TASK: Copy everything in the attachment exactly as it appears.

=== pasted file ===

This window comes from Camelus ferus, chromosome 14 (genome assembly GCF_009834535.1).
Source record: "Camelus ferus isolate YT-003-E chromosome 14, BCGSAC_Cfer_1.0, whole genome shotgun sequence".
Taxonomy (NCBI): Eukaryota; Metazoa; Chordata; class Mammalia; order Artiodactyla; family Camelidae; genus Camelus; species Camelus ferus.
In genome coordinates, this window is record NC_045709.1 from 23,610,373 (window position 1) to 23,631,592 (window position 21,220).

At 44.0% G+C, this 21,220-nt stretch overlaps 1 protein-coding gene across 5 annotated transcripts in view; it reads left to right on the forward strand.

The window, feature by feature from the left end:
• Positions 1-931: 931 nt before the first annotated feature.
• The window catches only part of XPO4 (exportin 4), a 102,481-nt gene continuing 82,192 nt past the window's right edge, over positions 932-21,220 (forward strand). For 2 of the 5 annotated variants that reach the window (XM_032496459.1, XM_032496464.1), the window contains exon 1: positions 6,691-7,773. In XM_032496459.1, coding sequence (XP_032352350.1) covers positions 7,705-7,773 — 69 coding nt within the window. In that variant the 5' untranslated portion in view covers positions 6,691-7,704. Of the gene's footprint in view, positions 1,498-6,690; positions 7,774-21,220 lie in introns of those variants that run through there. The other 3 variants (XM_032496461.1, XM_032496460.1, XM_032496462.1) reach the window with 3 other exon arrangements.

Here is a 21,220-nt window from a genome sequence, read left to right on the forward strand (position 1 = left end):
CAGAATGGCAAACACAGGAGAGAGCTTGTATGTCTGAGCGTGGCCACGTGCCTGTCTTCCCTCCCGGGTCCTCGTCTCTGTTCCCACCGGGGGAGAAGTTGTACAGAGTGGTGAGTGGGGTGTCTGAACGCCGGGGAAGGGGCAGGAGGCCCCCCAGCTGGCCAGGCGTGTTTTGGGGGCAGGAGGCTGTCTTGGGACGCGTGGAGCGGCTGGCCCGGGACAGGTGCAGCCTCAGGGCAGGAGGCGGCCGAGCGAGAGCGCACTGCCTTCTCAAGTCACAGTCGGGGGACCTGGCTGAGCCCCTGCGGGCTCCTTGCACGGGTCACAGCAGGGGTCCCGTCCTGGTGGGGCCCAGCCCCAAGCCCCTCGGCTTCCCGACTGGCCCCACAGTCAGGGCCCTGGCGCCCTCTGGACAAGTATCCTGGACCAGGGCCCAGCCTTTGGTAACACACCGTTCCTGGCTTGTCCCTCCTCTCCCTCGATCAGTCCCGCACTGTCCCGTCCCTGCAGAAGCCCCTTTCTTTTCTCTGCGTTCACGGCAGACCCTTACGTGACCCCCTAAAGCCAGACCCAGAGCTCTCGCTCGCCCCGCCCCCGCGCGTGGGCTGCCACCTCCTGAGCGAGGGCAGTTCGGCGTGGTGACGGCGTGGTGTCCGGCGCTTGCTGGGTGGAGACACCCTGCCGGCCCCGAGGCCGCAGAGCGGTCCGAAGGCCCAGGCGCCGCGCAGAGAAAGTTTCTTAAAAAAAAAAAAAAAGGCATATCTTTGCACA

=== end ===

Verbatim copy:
This window comes from Camelus ferus, chromosome 14 (genome assembly GCF_009834535.1).
Source record: "Camelus ferus isolate YT-003-E chromosome 14, BCGSAC_Cfer_1.0, whole genome shotgun sequence".
Taxonomy (NCBI): Eukaryota; Metazoa; Chordata; class Mammalia; order Artiodactyla; family Camelidae; genus Camelus; species Camelus ferus.
In genome coordinates, this window is record NC_045709.1 from 23,610,373 (window position 1) to 23,631,592 (window position 21,220).

At 44.0% G+C, this 21,220-nt stretch overlaps 1 protein-coding gene across 5 annotated transcripts in view; it reads left to right on the forward strand.

The window, feature by feature from the left end:
• Positions 1-931: 931 nt before the first annotated feature.
• The window catches only part of XPO4 (exportin 4), a 102,481-nt gene continuing 82,192 nt past the window's right edge, over positions 932-21,220 (forward strand). For 2 of the 5 annotated variants that reach the window (XM_032496459.1, XM_032496464.1), the window contains exon 1: positions 6,691-7,773. In XM_032496459.1, coding sequence (XP_032352350.1) covers positions 7,705-7,773 — 69 coding nt within the window. In that variant the 5' untranslated portion in view covers positions 6,691-7,704. Of the gene's footprint in view, positions 1,498-6,690; positions 7,774-21,220 lie in introns of those variants that run through there. The other 3 variants (XM_032496461.1, XM_032496460.1, XM_032496462.1) reach the window with 3 other exon arrangements.

Here is a 21,220-nt window from a genome sequence, read left to right on the forward strand (position 1 = left end):
CAGAATGGCAAACACAGGAGAGAGCTTGTATGTCTGAGCGTGGCCACGTGCCTGTCTTCCCTCCCGGGTCCTCGTCTCTGTTCCCACCGGGGGAGAAGTTGTACAGAGTGGTGAGTGGGGTGTCTGAACGCCGGGGAAGGGGCAGGAGGCCCCCCAGCTGGCCAGGCGTGTTTTGGGGGCAGGAGGCTGTCTTGGGACGCGTGGAGCGGCTGGCCCGGGACAGGTGCAGCCTCAGGGCAGGAGGCGGCCGAGCGAGAGCGCACTGCCTTCTCAAGTCACAGTCGGGGGACCTGGCTGAGCCCCTGCGGGCTCCTTGCACGGGTCACAGCAGGGGTCCCGTCCTGGTGGGGCCCAGCCCCAAGCCCCTCGGCTTCCCGACTGGCCCCACAGTCAGGGCCCTGGCGCCCTCTGGACAAGTATCCTGGACCAGGGCCCAGCCTTTGGTAACACACCGTTCCTGGCTTGTCCCTCCTCTCCCTCGATCAGTCCCGCACTGTCCCGTCCCTGCAGAAGCCCCTTTCTTTTCTCTGCGTTCACGGCAGACCCTTACGTGACCCCCTAAAGCCAGACCCAGAGCTCTCGCTCGCCCCGCCCCCGCGCGTGGGCTGCCACCTCCTGAGCGAGGGCAGTTCGGCGTGGTGACGGCGTGGTGTCCGGCGCTTGCTGGGTGGAGACACCCTGCCGGCCCCGAGGCCGCAGAGCGGTCCGAAGGCCCAGGCGCCGCGCAGAGAAAGTTTCTTAAAAAAAAAAAAAAAGGCATATCTTTGCACA